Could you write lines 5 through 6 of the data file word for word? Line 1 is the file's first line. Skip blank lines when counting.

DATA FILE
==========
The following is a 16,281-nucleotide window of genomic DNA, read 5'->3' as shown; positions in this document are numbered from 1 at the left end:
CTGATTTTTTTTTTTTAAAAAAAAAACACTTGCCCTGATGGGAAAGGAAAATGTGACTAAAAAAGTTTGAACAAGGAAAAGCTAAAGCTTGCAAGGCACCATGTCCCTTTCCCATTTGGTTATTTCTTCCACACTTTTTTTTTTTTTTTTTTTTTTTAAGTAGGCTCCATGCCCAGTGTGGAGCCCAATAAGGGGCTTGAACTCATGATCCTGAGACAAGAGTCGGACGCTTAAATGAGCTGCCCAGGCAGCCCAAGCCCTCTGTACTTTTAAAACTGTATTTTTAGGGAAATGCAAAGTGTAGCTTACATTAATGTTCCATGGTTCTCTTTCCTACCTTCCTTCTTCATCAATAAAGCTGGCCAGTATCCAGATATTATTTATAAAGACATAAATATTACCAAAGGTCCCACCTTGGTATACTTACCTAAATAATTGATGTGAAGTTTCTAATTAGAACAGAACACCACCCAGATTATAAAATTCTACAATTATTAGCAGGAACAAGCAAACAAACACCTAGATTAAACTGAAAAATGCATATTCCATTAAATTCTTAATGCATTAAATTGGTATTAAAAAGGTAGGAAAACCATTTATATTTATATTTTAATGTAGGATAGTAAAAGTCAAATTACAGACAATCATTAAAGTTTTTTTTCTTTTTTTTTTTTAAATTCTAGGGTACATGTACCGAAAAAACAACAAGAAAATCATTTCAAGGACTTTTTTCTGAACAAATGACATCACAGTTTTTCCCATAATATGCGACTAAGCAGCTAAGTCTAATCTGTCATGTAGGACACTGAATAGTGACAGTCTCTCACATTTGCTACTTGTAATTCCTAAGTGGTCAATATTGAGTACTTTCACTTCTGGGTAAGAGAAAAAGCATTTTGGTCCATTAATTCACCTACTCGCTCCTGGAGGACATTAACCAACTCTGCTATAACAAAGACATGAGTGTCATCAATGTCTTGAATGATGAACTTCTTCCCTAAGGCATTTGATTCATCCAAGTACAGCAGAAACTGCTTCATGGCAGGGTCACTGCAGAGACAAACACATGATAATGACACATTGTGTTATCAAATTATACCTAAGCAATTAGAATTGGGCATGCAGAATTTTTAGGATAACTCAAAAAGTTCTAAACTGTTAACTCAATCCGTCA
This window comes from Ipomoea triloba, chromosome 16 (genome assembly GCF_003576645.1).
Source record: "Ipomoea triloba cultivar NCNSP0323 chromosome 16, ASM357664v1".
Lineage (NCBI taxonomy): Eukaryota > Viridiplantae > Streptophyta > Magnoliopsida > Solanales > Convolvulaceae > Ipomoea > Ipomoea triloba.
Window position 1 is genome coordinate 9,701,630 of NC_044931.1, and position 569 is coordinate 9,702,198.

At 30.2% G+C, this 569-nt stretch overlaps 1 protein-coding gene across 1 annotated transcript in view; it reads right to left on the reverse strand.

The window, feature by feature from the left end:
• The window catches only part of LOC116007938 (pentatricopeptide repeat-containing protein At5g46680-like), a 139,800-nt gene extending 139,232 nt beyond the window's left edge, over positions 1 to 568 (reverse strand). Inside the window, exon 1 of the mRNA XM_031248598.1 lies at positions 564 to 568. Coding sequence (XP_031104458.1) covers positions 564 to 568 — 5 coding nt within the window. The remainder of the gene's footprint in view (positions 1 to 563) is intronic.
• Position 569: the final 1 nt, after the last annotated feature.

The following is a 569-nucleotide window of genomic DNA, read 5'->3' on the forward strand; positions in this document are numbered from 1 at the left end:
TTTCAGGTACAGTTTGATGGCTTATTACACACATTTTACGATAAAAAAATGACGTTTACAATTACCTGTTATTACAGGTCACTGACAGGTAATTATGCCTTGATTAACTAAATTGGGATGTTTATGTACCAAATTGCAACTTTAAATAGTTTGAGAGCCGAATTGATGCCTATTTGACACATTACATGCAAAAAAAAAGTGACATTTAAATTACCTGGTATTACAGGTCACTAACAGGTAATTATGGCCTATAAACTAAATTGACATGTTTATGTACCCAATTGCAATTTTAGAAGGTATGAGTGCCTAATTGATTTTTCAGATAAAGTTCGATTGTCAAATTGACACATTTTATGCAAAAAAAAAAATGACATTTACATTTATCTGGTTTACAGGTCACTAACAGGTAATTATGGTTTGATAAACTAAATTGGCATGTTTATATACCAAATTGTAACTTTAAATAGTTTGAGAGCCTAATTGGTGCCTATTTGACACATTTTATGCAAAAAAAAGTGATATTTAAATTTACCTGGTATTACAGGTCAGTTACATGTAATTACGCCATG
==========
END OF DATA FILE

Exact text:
Lineage (NCBI taxonomy): Eukaryota > Viridiplantae > Streptophyta > Magnoliopsida > Solanales > Convolvulaceae > Ipomoea > Ipomoea triloba.
Window position 1 is genome coordinate 9,701,630 of NC_044931.1, and position 569 is coordinate 9,702,198.